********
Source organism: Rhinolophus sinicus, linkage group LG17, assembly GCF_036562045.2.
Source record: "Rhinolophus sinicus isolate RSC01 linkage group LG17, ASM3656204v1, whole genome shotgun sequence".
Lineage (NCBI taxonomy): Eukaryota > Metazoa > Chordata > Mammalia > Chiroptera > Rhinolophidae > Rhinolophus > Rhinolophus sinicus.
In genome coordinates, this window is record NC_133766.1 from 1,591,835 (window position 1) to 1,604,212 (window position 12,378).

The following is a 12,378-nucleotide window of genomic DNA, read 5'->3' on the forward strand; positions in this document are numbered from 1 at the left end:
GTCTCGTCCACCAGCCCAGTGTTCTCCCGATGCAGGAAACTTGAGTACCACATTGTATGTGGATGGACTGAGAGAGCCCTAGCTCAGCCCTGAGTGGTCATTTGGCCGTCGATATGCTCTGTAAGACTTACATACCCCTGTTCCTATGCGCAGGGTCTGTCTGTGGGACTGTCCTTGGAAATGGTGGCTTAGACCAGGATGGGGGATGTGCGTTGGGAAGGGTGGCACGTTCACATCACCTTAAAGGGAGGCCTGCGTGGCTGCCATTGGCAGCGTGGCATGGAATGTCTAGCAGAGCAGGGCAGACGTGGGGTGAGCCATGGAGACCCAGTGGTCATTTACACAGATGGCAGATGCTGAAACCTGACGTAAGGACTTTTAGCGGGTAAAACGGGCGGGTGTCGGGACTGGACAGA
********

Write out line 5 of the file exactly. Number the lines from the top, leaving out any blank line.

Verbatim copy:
The following is a 12,378-nucleotide window of genomic DNA, read 5'->3' on the forward strand; positions in this document are numbered from 1 at the left end: